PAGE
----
Arthritis is inflammation of a joint. Any word with “itis” at the end of it means “inflammation,” whether it’s tendonitis, bursitis, etc. But arthritis is joint specific, so it literally means “inflammation of a joint.”

There are two main types of arthritis: osteoarthritis and rheumatoid arthritis. 

Osteoarthritis is typically a wear & tear kind of arthritis from using the joint over the years, perhaps from having a sports injury when you were younger that damaged that joint a little bit, or carrying too much weight that puts too much stress on that joint. 

Rheumatoid arthritis is an autoimmune disease where the body is actually attacking itself and destroying the lining of those joints. So osteoarthritis can be very joint specific, so just the left knee or the hip, while rheumatoid artists is more systemic where you have multiple joints affected at the same time.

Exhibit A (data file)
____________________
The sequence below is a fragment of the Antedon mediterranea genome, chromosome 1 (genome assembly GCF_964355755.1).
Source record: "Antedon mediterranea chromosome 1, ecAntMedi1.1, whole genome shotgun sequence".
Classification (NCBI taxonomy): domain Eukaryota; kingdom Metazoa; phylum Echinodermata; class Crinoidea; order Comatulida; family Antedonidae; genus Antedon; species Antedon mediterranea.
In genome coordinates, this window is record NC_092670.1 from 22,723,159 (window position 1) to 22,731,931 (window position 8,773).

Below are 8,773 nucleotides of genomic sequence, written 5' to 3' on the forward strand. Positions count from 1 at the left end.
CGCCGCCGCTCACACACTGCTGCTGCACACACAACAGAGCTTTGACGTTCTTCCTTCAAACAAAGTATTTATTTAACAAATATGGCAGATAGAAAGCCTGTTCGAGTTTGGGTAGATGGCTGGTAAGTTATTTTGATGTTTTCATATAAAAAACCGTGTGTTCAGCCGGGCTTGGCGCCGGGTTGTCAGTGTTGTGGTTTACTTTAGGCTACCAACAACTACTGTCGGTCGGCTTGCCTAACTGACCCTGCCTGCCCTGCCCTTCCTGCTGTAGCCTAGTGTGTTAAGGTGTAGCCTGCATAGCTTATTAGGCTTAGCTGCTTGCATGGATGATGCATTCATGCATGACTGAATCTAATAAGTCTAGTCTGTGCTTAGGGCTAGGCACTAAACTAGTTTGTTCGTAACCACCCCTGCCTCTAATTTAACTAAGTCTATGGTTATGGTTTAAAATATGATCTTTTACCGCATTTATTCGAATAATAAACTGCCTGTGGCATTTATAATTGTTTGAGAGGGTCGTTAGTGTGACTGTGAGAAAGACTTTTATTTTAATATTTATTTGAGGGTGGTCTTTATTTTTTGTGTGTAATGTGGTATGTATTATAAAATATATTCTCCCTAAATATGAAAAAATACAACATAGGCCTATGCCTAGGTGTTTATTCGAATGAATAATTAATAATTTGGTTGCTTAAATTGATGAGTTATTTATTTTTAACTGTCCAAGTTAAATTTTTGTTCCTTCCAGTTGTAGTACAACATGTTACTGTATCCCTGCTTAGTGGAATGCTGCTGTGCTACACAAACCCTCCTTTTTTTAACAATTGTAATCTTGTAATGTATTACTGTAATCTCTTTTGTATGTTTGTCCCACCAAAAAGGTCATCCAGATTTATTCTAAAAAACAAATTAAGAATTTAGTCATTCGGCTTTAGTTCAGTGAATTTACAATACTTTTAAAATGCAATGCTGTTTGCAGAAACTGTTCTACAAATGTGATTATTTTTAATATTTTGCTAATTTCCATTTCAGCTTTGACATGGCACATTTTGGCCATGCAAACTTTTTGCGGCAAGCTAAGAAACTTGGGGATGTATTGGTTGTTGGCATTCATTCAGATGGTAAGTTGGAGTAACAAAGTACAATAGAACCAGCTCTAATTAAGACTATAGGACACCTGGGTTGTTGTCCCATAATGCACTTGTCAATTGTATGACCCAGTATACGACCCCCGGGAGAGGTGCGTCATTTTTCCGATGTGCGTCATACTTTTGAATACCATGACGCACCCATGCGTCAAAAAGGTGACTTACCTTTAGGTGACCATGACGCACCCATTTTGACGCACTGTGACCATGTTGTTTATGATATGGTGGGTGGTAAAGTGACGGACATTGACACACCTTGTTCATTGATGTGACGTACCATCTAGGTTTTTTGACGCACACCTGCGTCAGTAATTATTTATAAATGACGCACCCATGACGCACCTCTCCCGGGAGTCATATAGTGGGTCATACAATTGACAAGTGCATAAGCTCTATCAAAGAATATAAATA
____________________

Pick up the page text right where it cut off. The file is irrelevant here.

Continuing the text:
As we get older, we have more and more use of our joints which causes this osteoarthritis. However, arthritis isn’t inevitable—many people get through their lives without having arthritis, or having a very minimal amount of discomfort from it. A lot of it has to do with lifestyle and how strong and flexible you keep yourself. Any issues with strength, flexibility or stability of a joint will increase the wear on that joint.

There are things that we can do as we get older that can lessen the chance of having to deal with the pain of arthritis. Keeping moving is a big part of it, but also keeping the body balanced and keeping all of your muscle groups strong and maintaining flexibility is key. Unfortunately, those things tend to go by the wayside as we age and get busy and as life gets in the way, but when you lose that strength and flexibility and that compounds itself over a number of years, that’s when you get wear down of those joints.


The biggest problem with arthritis is the pain associated with it, which leads to a greater decrease in activity, and then a greater decrease in strength and flexibility…and it all compounds on itself like a vicious cycle.